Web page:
Pesonally, I am still struggling to see where PowerBI fits in my organization. I am the only BI professional here, so I have to do every bit of the process from data modeling to building front end applications. Right now, my organization has a data warehouse with some processes in the warehouse, a Datazen environment and an SSRS environment. There is no SSAS cubes or any power users using PowerPivot to analyze data.
Data warehouses serve a particular role in an environment: they answer known business questions and give consistent answers across an organization. I see Power BI as a tool with a few separate uses depending upon organizational size and maturity. I think its best use in shops which are not large enough, well-established enough, or with enough non-IT business intelligence expertise is BI developers building beautiful dashboards for business data consumers, feeding from existing systems (including data warehouses). In that sense, it is a complement to a Kimball-style data warehouse.
As a Modern Excel enthusiast (Modern Excel = Excel + Power Pivot + Power Query = Magic!), I found myself hesitant in embracing the new world of Power BI. Many of those inhibitions have shed away as Microsoft has continued to innovate and deliver an outstanding experience with Power BI. But I could not get over the feeling that going from Excel to Power BI felt like a one-way street.
You could upload/import an Excel Power Pivot model into Power BI desktop or onto PowerBI.com. But then you could not get it back. You could not get it back in Excel. In thefirst blog post on the site (yes the very first) Rob called us gridheads, and that we are.
Excel is still the top tool for business users. Anything you can do to make life easier for your Excel users makes life easier for you as well.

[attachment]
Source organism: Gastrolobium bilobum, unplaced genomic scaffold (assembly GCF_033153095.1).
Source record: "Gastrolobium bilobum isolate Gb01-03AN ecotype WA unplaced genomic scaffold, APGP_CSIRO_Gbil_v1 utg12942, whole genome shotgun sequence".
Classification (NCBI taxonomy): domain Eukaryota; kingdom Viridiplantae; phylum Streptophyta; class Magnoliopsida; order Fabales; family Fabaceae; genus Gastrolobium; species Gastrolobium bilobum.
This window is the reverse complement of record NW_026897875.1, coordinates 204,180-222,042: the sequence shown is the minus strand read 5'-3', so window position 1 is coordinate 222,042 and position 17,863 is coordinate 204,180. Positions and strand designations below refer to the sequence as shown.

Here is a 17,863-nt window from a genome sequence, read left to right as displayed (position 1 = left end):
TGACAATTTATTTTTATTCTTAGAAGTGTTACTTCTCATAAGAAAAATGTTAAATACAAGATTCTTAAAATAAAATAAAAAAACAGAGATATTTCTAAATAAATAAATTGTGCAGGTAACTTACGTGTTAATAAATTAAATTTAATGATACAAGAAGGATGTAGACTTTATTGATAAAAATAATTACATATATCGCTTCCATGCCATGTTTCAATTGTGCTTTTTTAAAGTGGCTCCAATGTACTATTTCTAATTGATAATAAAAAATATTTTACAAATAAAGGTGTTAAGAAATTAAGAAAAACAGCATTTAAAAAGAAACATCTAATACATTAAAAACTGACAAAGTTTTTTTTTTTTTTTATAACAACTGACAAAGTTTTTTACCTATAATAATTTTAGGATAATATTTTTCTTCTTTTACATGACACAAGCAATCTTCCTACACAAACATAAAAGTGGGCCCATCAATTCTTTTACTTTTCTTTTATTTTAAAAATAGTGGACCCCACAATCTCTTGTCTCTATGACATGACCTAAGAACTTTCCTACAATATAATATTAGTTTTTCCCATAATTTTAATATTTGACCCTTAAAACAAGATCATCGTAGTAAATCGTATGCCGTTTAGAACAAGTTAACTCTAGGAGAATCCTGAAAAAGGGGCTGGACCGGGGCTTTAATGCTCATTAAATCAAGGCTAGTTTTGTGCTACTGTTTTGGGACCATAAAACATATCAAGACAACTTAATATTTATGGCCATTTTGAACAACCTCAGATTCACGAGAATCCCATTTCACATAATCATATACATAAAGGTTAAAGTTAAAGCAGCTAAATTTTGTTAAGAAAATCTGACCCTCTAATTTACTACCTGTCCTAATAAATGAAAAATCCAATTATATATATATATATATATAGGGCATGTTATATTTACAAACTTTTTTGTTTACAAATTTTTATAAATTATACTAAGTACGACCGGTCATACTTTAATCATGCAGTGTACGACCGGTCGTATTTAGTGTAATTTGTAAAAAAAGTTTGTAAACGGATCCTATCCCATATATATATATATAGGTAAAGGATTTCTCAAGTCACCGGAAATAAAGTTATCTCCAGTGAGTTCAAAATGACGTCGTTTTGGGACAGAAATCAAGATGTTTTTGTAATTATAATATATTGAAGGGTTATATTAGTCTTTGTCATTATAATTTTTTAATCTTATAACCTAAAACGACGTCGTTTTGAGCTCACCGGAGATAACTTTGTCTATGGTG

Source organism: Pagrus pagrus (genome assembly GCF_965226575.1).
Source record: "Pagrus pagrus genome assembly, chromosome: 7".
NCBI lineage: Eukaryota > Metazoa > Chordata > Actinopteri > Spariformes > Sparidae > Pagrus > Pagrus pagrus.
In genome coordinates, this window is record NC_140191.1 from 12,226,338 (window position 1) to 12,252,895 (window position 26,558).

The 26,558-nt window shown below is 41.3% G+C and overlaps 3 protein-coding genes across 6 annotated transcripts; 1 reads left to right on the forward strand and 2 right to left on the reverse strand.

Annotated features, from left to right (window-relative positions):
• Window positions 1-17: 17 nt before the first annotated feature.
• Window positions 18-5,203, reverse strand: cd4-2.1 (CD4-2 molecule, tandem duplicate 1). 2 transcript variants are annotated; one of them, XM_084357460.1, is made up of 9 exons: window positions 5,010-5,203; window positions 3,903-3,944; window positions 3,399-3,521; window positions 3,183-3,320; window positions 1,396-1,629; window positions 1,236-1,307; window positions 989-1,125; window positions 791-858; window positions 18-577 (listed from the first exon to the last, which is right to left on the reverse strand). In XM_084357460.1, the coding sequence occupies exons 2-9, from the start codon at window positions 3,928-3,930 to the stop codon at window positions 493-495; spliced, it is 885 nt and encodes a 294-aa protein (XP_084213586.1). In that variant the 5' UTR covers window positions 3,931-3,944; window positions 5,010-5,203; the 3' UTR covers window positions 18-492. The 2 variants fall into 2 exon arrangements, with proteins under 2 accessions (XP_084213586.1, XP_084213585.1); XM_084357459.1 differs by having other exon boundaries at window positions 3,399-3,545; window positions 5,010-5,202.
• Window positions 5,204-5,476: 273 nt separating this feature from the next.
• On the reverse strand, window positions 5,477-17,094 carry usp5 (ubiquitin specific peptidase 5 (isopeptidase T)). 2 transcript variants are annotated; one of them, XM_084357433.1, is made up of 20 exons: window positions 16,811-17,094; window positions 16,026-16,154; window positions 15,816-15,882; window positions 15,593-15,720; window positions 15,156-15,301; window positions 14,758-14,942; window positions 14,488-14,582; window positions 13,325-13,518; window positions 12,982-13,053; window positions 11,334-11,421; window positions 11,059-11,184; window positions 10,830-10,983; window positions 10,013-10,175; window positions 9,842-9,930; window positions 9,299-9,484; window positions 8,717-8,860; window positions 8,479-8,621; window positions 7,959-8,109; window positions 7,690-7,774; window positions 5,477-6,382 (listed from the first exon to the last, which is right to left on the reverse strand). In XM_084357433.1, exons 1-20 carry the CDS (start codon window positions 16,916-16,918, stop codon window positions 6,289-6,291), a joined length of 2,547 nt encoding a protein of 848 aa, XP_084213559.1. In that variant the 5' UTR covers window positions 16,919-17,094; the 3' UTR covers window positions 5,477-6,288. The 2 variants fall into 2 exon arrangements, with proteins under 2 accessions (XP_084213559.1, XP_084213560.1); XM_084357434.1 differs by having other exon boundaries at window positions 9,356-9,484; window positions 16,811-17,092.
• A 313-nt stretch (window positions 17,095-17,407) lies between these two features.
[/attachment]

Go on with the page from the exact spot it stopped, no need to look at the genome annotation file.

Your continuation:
I’ve mapped suburbs to County because that was the lowest level I’ve found in data category for geographic information. (Place and Address cannot be used for Filled Map at the time or writing this post). and I got Nothing! Not event a small area on the map. I’ve tried then removing the district and putting suburb, region, country format with County as the data category which didn’t helped again.
I’ve found that I can map some locations based on Postal Code as you see below. However not Postal Code is not always good distinguishing field for a region, as multiple regions might have a postal code shared.
Filled maps have the potential to be powerful tools, but they aren’t perfect. Check out Reza’s post for the full scoop.
While it’s fairly common to need to load fixed-width files using Power Query or Power Query (and there’s a nice walkthrough of how to do this here), occasionally you might want to use Power Query and Excel to create a fixed-width output for another system, or maybe to create some test data. You might not want to do it often but I can imagine that when/if Power Query is integrated into SSIS this will be a slightly less obscure requirement; at the very least, this post should show you how to use a couple of M functions that are under-documented.
I don’t see this being a particularly common request, but I guess I can see some scenario in which we’re loading data into a legacy system.